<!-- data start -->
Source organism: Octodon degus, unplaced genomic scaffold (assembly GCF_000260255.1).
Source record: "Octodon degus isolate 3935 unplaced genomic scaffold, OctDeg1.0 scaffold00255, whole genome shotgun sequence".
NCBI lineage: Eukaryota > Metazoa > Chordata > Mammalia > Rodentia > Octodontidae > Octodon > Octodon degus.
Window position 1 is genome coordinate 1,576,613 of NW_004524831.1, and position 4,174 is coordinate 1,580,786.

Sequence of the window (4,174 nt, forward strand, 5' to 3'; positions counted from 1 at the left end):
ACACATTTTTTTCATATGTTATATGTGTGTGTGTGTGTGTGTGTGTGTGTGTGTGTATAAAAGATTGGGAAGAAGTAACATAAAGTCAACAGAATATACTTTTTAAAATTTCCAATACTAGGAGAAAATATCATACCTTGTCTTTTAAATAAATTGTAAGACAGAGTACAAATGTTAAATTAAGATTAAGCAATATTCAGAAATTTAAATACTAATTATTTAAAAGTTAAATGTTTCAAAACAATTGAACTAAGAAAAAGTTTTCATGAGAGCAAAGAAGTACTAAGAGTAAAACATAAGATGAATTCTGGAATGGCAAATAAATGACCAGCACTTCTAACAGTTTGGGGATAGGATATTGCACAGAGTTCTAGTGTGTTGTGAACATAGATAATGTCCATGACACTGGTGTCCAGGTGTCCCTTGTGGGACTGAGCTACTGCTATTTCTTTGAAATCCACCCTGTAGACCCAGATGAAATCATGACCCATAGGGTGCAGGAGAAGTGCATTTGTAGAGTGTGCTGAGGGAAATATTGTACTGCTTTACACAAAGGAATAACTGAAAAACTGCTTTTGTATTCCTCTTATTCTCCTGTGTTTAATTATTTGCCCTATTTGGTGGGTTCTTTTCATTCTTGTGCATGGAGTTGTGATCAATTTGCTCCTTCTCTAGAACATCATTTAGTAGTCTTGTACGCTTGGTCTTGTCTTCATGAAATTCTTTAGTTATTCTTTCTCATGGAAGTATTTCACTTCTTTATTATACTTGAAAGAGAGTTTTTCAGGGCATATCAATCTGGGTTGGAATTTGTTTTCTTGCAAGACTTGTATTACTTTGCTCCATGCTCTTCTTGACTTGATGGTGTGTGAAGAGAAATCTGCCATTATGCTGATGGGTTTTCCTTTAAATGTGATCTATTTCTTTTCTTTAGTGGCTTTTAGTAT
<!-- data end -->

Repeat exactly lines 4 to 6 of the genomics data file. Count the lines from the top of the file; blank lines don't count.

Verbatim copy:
Window position 1 is genome coordinate 1,576,613 of NW_004524831.1, and position 4,174 is coordinate 1,580,786.

Sequence of the window (4,174 nt, forward strand, 5' to 3'; positions counted from 1 at the left end):
ACACATTTTTTTCATATGTTATATGTGTGTGTGTGTGTGTGTGTGTGTGTGTGTGTATAAAAGATTGGGAAGAAGTAACATAAAGTCAACAGAATATACTTTTTAAAATTTCCAATACTAGGAGAAAATATCATACCTTGTCTTTTAAATAAATTGTAAGACAGAGTACAAATGTTAAATTAAGATTAAGCAATATTCAGAAATTTAAATACTAATTATTTAAAAGTTAAATGTTTCAAAACAATTGAACTAAGAAAAAGTTTTCATGAGAGCAAAGAAGTACTAAGAGTAAAACATAAGATGAATTCTGGAATGGCAAATAAATGACCAGCACTTCTAACAGTTTGGGGATAGGATATTGCACAGAGTTCTAGTGTGTTGTGAACATAGATAATGTCCATGACACTGGTGTCCAGGTGTCCCTTGTGGGACTGAGCTACTGCTATTTCTTTGAAATCCACCCTGTAGACCCAGATGAAATCATGACCCATAGGGTGCAGGAGAAGTGCATTTGTAGAGTGTGCTGAGGGAAATATTGTACTGCTTTACACAAAGGAATAACTGAAAAACTGCTTTTGTATTCCTCTTATTCTCCTGTGTTTAATTATTTGCCCTATTTGGTGGGTTCTTTTCATTCTTGTGCATGGAGTTGTGATCAATTTGCTCCTTCTCTAGAACATCATTTAGTAGTCTTGTACGCTTGGTCTTGTCTTCATGAAATTCTTTAGTTATTCTTTCTCATGGAAGTATTTCACTTCTTTATTATACTTGAAAGAGAGTTTTTCAGGGCATATCAATCTGGGTTGGAATTTGTTTTCTTGCAAGACTTGTATTACTTTGCTCCATGCTCTTCTTGACTTGATGGTGTGTGAAGAGAAATCTGCCATTATGCTGATGGGTTTTCCTTTAAATGTGATCTATTTCTTTTCTTTAGTGGCTTTTAGTAT